By Tom Parker

Jay Schwinn was living the American dream as a Merrill Lynch executive when the entire U.S. financial sector imploded in 2008. After being bought out, he called his brother, Joe, asking if he could use a partner on his small vegetable farm outside Leavenworth, Kan. His brother, while apologetic, was firm: no way could they could grow enough vegetables to support the two of them.

Fair enough, Jay thought, vegetables are out. But what about something else, something non-vegetative, something that would both complement the farm and enhance its profitability? With a half-formed idea percolating through his head, he booked a flight back to a life he thought he had left behind.

Jay Schwinn of Schwinn Produce Farm and Barn, slices watermelon for those on last month

Jay Schwinn, of Schwinn Produce Farm and Barn, slices watermelon for those on last month’s second Summer Fun Farm Tour.

Like Schwinn, Don and Loretta Craig, casualties of corporate consolidations, found themselves turning to an agrarian lifestyle that was both familiar and utterly baffling. As they settled into their new lives on a 20-acre hayfield in Basehor, their plans revolved around creating a homestead, not a farm, a distinction based upon an independence from everything they had worked for and believed in.

When Ed and Alice Theis founded April Valley Farms in 1956, they had 12 registered Angus females and six bred gilts, plus wheat, corn and hay under cultivation. As the farm expanded and diversified into row crop production, a registered Angus cow operation and a farrow-to-finish swine operation, three of their four sons—Mark, Jerry and Larry—are introducing new technologies that will make the farm more efficient and productive while still adhering to their father’s vision.

Their stories and their farms were the focus of the second Summer Fun Farm Tour, sponsored in part by Kansas Farmers Union and the Farmer Veteran Coalition of Kansas. Three tours were planned for August, each comprising three different urban or semi-rural farms in the greater Kansas City metropolitan area. Afternoon presentations on topics such as the basics of grant-writing, new regulations on food safety for produce growers and business planning followed meals prepared using vegetables and meats supplied by the local producers. There was no cost for the tours.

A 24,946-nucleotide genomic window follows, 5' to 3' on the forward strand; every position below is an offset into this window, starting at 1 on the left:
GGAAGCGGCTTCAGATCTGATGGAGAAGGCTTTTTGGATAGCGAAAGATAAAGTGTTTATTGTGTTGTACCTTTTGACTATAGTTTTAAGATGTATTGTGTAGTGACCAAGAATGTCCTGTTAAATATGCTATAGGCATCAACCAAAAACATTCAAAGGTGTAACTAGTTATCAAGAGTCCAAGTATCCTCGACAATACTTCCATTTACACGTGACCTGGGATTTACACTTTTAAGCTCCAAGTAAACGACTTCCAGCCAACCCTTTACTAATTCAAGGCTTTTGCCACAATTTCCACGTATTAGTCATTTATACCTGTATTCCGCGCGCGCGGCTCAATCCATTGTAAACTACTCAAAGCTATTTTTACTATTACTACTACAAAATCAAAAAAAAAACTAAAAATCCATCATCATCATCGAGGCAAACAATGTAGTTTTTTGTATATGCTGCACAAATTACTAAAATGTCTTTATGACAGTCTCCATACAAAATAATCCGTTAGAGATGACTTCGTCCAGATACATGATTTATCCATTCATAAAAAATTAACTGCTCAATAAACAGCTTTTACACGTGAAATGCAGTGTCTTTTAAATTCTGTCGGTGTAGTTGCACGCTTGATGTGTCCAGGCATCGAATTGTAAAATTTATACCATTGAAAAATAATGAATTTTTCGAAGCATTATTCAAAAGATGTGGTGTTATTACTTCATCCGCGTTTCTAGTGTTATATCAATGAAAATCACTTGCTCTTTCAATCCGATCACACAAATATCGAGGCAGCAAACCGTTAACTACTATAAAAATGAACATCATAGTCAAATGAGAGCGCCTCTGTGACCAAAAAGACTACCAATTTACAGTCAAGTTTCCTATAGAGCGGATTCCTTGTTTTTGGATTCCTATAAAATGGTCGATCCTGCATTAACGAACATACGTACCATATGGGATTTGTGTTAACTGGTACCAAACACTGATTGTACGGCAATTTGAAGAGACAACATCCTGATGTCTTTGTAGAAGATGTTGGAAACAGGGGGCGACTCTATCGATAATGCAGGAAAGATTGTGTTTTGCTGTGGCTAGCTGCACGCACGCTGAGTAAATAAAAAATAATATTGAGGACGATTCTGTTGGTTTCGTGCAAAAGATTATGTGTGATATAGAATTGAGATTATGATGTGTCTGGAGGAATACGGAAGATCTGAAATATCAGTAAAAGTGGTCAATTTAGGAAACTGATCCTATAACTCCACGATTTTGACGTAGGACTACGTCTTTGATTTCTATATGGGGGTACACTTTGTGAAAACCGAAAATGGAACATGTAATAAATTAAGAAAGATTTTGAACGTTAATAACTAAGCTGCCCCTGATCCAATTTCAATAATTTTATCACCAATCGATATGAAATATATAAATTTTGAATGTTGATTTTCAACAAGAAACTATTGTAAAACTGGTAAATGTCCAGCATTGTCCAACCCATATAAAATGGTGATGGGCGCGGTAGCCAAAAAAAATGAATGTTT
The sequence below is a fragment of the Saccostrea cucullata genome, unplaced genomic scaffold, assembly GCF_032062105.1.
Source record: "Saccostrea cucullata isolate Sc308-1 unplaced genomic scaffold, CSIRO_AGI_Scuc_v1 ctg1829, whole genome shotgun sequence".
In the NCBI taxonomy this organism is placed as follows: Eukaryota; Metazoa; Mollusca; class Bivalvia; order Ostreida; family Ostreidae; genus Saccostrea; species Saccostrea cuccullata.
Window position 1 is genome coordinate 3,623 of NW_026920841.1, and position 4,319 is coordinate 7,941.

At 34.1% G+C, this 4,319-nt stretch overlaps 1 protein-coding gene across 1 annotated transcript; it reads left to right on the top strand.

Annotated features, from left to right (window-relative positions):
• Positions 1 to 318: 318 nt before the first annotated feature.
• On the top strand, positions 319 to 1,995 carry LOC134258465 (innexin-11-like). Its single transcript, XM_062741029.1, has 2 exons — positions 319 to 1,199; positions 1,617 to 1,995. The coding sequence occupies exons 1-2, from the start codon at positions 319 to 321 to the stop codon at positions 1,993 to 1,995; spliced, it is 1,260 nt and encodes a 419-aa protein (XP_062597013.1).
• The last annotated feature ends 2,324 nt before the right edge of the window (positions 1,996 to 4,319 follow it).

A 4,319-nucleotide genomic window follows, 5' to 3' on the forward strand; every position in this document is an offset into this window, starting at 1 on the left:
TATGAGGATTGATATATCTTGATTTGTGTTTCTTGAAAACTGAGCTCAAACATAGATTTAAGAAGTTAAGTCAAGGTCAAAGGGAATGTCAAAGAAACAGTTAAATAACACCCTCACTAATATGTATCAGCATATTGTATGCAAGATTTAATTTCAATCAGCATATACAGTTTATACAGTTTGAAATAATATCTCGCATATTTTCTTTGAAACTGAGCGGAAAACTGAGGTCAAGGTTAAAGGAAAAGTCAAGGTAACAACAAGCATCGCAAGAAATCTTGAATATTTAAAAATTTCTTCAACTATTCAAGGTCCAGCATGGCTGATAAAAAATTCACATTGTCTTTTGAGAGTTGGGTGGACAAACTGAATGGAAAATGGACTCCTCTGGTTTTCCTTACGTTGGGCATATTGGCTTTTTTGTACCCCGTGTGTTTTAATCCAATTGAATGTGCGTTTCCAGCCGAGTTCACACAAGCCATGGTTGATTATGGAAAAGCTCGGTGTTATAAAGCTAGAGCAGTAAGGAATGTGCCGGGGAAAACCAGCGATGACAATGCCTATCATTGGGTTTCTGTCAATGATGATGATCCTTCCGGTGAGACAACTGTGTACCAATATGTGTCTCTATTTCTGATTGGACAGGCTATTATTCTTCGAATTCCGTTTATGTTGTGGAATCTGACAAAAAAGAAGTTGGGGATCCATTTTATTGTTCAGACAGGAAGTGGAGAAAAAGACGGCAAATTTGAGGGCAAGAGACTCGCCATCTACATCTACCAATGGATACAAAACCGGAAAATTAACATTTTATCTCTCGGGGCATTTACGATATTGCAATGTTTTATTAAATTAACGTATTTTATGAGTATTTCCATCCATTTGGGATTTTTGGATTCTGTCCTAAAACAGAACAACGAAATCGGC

April Valley Farms is a family diversified farming operation raising Registered Angus Cattle, crossbred hogs and crops of wheat, corn, soybeans, and hay in Leavenworth County.

April Valley Farms is a family diversified farming operation raising Registered Angus Cattle, 
crossbred hogs and crops of wheat, corn, soybeans, and hay in Leavenworth County.

For the Theis family, the secret to the success of April Valley Farms was diversification. In the beginning, though, hogs were the focus, said Mark Theis, who heads up the swine operation.

“Dad set up to market 30 hogs per week,” he said. “I was 14 years old when I learned to drive a truck of hogs to St. Joe, and we went every week. That was dad’s goal.”

Hogs, he said, provided a cushion against wildly fluctuating prices. “So you hit the highs, you hit the lows, the good, the bad, the high corn market, the low corn market—it was very unique.”

Every step of the operation is tightly managed to run on schedule, and has been since 1979. Sows are weaned on Mondays, bred on weekends, and alternated through a hot nursery to a floor-type pen for 21 days each and finished in a hoop house. “It’s like factory clockwork—boom, boom, boom,” Mark said.

The regimen, as well as carefully controlled artificial insemination and infrastructure improvements, has paid off. The farm has consistently earned premium prices on the hogs, he said.

The family has invested in facilities such as a 24-sow farrowing building with a caged nursery, a cattle handling chute equipped with electronic scales, and other infrastructure.

April Valley Farms buildings.